An Armenian Oasis in Bangladesh


DHAKA, Bangladesh — There have never been very large enclaves of Armenians residing in Asia or the Far East however the presence of pockets of Armenians in the region and their impact on the societies in which they lived have left their mark despite the dwindling of these communities over time.

The footprints of Armenians in Asia can be traced back to the seventeenth century and there is no greater symbol of the Armenian presence than the Armenian Apostolic Church spotted in various locations in the region, still standing with their courtyards of tombstones filled with life stories of Armenian traders and merchants.

One such oasis can be found in the capital city of Bangladesh in Dhaka, the Armenian Apostolic Church of Holy Resurrection.

The Armenian population of Dhaka began taking root in the early part of the 18th century, most of whom were engaged in the jute trade with some prominent Armenian merchants who owned their own companies. The earliest settlers built a small chapel in the midst of their community graveyard but by the end of the century the Armenian community had grown considerably and the chapel became inadequate for the needs of the community. In 1781 the Church of Holy Resurrection was completed as a place of worship and gathering. In 1837, the belfry that also served as a clock tower was added and in 1907 a parsonage was built.

Today, the church grounds continue to stand in Armanitola, Old Dhaka, as a major landmark with the original edifice and buildings well-restored and over two hundred gravestones nestled on the estate. Still an oasis of peace and tranquility in the surrounding chaos of the district, the immediate area is highly dense with populace and industry primarily in chemical and paper trading.

Whilst the resounding Armenian language may no longer be resonating from the altar and filling the-once thriving church, the Armenian spirit continues to linger with the inscriptions, motifs, designs, crosses and monuments that decorate the fasciae and facades. And so in December 2013, with the blessing of Karekin II, Supreme Patriarch and Catholicos of All Armenians, an international delegation from the Armenian Apostolic Church headed by Bishop Haigazoun Najarian, Primate of the Diocese of Australia and New Zealand, accompanied by Haig Didizian (London), Armen and Laura Arslanian (Los Angeles) and Pierre Hennes and Cheryl Ho (Singapore) came for an exploratory visit to learn more about the overall current situation of the Church and the Armenian community, meeting with key stakeholders and community members, most notably long-standing Church Custodian, Michael Joseph Martin.

Martin (born Mikel Housep Martirossian in Yangon, Myanmar 1930) came to Dhaka in 1942 during World War II following in the footsteps of his father who had settled in the region decades earlier. Now widowed with three daughters who reside in Canada, Martin took on the role of custodian in 1986 and continues to oversee all its needs until today. He resides in the custodian’s residence (formerly the parsonage) which is adjacent to the church. The grounds also house a caretaker’s residence and a building dated back to 1929, which was once used as a schoolhouse and residential quarters.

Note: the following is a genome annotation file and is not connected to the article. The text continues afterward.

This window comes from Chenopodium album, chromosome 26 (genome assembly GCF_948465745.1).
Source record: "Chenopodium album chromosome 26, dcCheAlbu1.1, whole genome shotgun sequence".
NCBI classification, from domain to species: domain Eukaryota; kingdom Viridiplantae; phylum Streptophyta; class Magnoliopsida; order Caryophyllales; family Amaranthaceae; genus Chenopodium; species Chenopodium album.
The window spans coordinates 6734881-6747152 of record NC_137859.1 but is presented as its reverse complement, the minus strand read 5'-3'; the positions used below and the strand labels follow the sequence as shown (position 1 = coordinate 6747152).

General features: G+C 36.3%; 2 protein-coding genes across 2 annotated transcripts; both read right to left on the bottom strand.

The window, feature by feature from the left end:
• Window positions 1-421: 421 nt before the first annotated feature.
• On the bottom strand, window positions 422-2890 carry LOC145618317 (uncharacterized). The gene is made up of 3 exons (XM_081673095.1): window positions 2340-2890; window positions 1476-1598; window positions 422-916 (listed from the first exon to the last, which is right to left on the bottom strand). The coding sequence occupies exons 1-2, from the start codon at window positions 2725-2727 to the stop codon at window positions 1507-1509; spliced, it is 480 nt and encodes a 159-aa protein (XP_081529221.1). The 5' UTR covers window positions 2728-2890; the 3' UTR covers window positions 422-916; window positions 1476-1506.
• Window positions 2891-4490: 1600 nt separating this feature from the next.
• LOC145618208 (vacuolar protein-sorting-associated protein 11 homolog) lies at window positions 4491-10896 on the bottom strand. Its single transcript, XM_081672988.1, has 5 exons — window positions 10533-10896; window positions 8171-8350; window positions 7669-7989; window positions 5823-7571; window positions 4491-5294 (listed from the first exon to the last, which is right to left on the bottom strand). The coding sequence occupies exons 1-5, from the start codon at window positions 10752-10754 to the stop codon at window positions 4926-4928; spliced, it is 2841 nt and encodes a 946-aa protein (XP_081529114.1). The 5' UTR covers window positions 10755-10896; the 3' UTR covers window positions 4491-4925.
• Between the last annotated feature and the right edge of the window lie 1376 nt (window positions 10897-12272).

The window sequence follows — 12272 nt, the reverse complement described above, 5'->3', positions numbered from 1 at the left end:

According to Martin, there are currently 50-60 families in Bangladesh who are of mixed Armenian-Bangla descent.

“Sometimes there were several thousand Armenians trading in the Bengal region,” he notes. “They were always an important community in Dhaka and dominated the country’s trading. They were the who’s who in town. They celebrated all their religious festivals with pomp and style.”

He also recalls how “every Sunday was a day of festival for us. Almost every Armenian would attend the service, no matter how big he was in social position. The church was the center of all activities.”

The decline of the community however came gradually after the British left India and the subcontinent was partitioned in 1947 with Dhaka becoming the capital of East Pakistan and then of Bangladesh after it gained independence in 1971. Martin said the once-busy social scene came to a halt after the last Armenian priest Bagrat left in the mid-1960s.

These days, the Armenian Church holds only occasional services on major feasts in the Orthodox Christian calendar with a visiting priest leading the services.

During the delegation’s three-day visit, Najarian celebrated the Divine Liturgy in the Church of Holy Resurrection on Friday, December 13, during which he presented Martin with the Encyclical conferred upon by Karekin II Supreme Patriarch and Catholicos of All Armenians recognizing his dedicated contribution and devotion to the church. He was bestowed the St. Nerses Shnorhali Medal a tribute reserved for noteworthy recipients who demonstrate exemplary and time-honored service.

Martin’s determination to continue to maintain and preserve the jewel of the Armenian Church of Dhaka is best summed up by his own words (as recorded by the BBC), “Whatever happens, I’m determined not to let this church go to the rack and ruin. I may be the last resident Armenian in Bangladesh, but I will do everything in my power to ensure an Armenian from abroad takes over the job.”

Despite a diminished community Martin stands firm in his resolve, “I’ve seen bad days before, but we always bounced back. I am sure Armenians will come back here for trade and business. I will then rest in peace beside my wife.”

Dhaka has an estimated population of more than 23 million people, making it the largest city in Bangladesh and the eighth largest city in the world.

For more information about Armenian history and communities in Asia, visit: www.armeniansinasia.org.